Rush lights were commonly used back in the middle ages. It was a cheap way to produce light from easy to find materials. The light is produced from burning the plant, Juncus effusus, after the pith has been dried and soaked in cooking fat or fish oil. These rushes are still commonly found in wetlands around Missouri and are a favorite landscaping plant today, found in the gardens of many native plant enthusiasts.
The soft rush, Juncus effusus, is an excellent native plant, great for use in rain gardens. I have a big patch of it at the outlet of my roof gutter and it does the job of soaking up the rainwater where it used to flood my yard. Soft rush likes to grow in wet sun and is good for erosion control. The stems stand up about 2ft high and stay green through most of the winter. In spring, new shoots will sprout from the base, so many gardeners cut down the old shoots to give the new shoots space but in nature they just grow up through. The resulting thick patch of vegetation provides shelter for many creatures.
To make the rush light, I find a few stalks of soft rush and clip them off at the base. I need the inner pith so I peel away the outside green layer and try not to break the spongy pith inside. Slitting the stalk lengthwise with my nail is easy but scraping the pith out in one piece takes a few tries. The pith is laid out to dry for a few days and then after breakfast I throw it in the dirty bacon pan to soak up the fat. The greasy mess is left to dry for a few more days, I try to lay the piths straight because they have curled in the grease. On the day of testing my newly made rush lights I take the fat-soaked piths out to the BBQ grill for safety. It is easy to light one end with a lighter. I try to pick one up but they are still flexible and droop causing me to toss it back on the grill. The light burns even through the tossing and emits a good amount of light. These candles are very smoky and don’t stay lit for long.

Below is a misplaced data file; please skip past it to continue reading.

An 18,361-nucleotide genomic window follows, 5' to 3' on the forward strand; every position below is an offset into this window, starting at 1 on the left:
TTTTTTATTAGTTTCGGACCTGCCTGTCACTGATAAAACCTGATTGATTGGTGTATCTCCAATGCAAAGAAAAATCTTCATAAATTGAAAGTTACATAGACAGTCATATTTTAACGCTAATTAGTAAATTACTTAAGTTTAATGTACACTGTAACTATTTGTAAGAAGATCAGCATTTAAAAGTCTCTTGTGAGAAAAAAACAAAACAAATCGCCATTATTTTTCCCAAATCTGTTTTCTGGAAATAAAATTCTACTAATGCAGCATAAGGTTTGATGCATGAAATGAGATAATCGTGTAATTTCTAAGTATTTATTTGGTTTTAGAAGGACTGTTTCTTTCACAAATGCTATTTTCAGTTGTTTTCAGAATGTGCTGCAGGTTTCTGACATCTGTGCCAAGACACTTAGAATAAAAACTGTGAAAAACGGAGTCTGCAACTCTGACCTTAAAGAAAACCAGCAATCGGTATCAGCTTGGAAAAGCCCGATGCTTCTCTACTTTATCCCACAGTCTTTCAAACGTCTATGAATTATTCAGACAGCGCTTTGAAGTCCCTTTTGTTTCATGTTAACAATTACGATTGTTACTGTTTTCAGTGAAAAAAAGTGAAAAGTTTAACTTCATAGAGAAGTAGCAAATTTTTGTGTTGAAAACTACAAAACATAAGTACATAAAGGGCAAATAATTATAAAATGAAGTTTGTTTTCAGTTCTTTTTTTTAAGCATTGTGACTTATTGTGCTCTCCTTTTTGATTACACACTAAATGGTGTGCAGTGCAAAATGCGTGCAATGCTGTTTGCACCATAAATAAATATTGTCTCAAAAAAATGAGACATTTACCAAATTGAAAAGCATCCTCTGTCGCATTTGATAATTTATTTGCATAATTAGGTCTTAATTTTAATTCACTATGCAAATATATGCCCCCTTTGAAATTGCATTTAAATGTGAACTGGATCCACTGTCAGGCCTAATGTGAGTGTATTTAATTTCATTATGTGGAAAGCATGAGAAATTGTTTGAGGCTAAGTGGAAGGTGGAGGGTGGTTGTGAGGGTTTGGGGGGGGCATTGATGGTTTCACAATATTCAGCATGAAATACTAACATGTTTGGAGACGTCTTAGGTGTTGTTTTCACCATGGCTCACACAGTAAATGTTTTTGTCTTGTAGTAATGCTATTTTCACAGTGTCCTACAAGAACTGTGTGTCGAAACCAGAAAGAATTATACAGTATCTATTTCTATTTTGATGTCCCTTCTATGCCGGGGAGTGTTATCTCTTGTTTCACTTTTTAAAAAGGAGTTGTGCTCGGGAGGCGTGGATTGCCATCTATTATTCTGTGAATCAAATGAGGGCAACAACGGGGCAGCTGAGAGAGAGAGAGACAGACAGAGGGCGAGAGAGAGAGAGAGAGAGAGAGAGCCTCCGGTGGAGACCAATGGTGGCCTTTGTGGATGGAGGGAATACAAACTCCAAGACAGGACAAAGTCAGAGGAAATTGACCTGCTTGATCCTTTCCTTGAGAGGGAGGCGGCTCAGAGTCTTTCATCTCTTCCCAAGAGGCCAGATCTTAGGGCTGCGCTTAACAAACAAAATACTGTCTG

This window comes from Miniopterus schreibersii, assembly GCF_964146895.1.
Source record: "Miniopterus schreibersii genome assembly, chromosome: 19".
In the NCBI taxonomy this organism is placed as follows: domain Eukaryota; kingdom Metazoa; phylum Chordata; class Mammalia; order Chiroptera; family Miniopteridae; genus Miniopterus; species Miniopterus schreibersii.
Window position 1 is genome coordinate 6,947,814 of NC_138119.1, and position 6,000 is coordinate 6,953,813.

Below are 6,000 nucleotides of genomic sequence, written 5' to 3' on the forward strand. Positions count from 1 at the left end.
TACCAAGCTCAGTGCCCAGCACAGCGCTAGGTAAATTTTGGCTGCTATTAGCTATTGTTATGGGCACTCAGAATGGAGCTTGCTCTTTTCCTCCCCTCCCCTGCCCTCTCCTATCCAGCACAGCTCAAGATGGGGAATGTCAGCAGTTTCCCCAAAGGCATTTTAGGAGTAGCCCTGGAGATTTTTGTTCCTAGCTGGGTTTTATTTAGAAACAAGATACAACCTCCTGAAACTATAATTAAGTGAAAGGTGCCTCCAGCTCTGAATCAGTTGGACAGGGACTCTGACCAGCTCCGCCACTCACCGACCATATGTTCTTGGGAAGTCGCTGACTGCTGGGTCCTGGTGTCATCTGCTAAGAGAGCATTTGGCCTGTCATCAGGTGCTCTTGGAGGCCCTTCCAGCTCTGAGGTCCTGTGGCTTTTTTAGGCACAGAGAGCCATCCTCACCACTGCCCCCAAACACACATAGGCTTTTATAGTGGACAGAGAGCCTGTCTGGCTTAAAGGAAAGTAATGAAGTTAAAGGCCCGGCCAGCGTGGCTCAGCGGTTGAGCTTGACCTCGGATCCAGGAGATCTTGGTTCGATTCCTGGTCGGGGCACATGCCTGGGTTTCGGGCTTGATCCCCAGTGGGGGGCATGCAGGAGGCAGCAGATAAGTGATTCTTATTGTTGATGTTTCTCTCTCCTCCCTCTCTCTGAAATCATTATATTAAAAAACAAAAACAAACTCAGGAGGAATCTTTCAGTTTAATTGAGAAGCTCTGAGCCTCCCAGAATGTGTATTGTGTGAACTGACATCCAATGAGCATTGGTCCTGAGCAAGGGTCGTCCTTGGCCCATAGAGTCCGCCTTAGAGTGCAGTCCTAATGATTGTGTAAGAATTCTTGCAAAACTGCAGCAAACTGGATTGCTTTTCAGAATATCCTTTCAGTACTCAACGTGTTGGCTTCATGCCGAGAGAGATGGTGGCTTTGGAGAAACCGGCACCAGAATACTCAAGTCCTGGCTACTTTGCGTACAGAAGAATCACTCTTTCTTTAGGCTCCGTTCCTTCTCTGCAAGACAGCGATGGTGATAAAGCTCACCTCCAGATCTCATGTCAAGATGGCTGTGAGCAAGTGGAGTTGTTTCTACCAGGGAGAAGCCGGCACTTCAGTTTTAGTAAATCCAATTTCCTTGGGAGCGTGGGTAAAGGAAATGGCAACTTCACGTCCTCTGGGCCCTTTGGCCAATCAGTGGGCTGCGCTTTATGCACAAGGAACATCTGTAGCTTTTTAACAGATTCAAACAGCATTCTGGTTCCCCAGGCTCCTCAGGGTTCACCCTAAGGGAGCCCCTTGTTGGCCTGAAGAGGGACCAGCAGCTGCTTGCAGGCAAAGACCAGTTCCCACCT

Into the 19th century, when rush lights were a regular way of lighting at night it would be placed in a dish called a cruisie. The cruisie holds the rush at an angle so it will burn consistently and catches the oil drips so they can be reused the next night.
Knowing how to make a rush light could be a good survival skill if I was lost in the wilderness and needed some light at night. I think most importantly this activity helps me to connect to the past and how the soft rush helped my ancestors to have light in the dark. Their connection and knowledge of the plants around them helped them survive and make productive use of the time after sunset.